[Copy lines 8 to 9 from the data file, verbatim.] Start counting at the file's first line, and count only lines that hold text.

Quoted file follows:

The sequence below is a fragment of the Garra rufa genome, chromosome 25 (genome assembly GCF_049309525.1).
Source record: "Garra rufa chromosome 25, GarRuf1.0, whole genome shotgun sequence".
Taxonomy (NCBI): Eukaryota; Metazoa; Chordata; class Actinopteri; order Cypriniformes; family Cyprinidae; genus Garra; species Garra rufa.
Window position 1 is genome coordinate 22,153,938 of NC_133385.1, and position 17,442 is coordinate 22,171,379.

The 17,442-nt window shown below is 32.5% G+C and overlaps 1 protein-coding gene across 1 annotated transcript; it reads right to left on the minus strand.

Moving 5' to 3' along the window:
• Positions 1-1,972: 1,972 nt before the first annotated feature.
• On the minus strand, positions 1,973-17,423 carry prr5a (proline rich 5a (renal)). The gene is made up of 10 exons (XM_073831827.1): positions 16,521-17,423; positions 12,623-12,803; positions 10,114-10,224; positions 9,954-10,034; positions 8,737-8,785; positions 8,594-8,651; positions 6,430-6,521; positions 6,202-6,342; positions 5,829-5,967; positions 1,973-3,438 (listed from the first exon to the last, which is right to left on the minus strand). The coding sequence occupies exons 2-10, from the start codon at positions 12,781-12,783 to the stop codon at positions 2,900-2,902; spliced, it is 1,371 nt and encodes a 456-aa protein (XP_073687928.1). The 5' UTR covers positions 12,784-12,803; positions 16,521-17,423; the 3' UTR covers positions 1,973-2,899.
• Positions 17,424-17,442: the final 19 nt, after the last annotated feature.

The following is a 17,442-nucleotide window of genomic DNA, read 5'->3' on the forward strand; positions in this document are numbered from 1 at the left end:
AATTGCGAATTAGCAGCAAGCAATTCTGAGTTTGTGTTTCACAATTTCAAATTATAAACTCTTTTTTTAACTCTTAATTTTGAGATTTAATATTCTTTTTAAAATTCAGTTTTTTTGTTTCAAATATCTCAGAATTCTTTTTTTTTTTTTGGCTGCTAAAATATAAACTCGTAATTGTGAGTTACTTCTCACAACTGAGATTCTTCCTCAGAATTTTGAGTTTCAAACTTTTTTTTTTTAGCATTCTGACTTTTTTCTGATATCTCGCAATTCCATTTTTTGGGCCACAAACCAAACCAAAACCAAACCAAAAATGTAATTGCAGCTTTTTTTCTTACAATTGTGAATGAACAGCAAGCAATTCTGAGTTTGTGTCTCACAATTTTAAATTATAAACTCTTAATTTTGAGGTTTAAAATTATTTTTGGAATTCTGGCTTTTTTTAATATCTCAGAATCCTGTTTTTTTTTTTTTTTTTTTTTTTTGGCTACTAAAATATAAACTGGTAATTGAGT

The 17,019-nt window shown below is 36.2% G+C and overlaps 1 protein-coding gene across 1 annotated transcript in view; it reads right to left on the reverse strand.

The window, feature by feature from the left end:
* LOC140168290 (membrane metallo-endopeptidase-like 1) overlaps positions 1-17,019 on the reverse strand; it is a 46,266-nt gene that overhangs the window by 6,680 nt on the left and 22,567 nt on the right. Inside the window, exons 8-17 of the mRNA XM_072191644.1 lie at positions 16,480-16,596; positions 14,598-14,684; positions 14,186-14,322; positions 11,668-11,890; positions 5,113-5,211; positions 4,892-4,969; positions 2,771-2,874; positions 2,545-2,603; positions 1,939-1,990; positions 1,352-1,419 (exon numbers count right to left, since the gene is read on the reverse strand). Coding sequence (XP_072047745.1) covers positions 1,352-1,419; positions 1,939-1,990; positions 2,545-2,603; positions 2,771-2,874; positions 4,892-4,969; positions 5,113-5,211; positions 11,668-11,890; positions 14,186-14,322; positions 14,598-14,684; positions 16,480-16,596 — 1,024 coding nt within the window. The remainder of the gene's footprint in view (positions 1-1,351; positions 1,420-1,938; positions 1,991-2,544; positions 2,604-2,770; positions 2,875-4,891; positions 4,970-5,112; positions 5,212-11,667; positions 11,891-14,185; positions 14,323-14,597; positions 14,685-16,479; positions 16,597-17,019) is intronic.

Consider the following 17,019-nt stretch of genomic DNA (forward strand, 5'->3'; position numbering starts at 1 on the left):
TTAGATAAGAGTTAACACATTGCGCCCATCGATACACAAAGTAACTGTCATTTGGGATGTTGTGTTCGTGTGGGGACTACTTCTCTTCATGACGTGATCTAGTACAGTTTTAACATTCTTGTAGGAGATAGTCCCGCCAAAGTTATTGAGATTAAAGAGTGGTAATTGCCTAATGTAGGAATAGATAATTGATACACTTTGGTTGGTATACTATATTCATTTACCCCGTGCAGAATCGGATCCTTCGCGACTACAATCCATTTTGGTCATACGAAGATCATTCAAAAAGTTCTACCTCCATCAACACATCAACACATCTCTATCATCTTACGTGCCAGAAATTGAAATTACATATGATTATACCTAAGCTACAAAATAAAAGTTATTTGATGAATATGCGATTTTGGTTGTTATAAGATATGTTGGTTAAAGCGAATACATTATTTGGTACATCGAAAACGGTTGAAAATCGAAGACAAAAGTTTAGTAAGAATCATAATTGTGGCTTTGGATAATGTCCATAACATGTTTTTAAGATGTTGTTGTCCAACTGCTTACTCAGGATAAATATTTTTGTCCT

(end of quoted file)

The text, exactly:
• On the minus strand, positions 1,973-17,423 carry prr5a (proline rich 5a (renal)). The gene is made up of 10 exons (XM_073831827.1): positions 16,521-17,423; positions 12,623-12,803; positions 10,114-10,224; positions 9,954-10,034; positions 8,737-8,785; positions 8,594-8,651; positions 6,430-6,521; positions 6,202-6,342; positions 5,829-5,967; positions 1,973-3,438 (listed from the first exon to the last, which is right to left on the minus strand). The coding sequence occupies exons 2-10, from the start codon at positions 12,781-12,783 to the stop codon at positions 2,900-2,902; spliced, it is 1,371 nt and encodes a 456-aa protein (XP_073687928.1). The 5' UTR covers positions 12,784-12,803; positions 16,521-17,423; the 3' UTR covers positions 1,973-2,899.
• Positions 17,424-17,442: the final 19 nt, after the last annotated feature.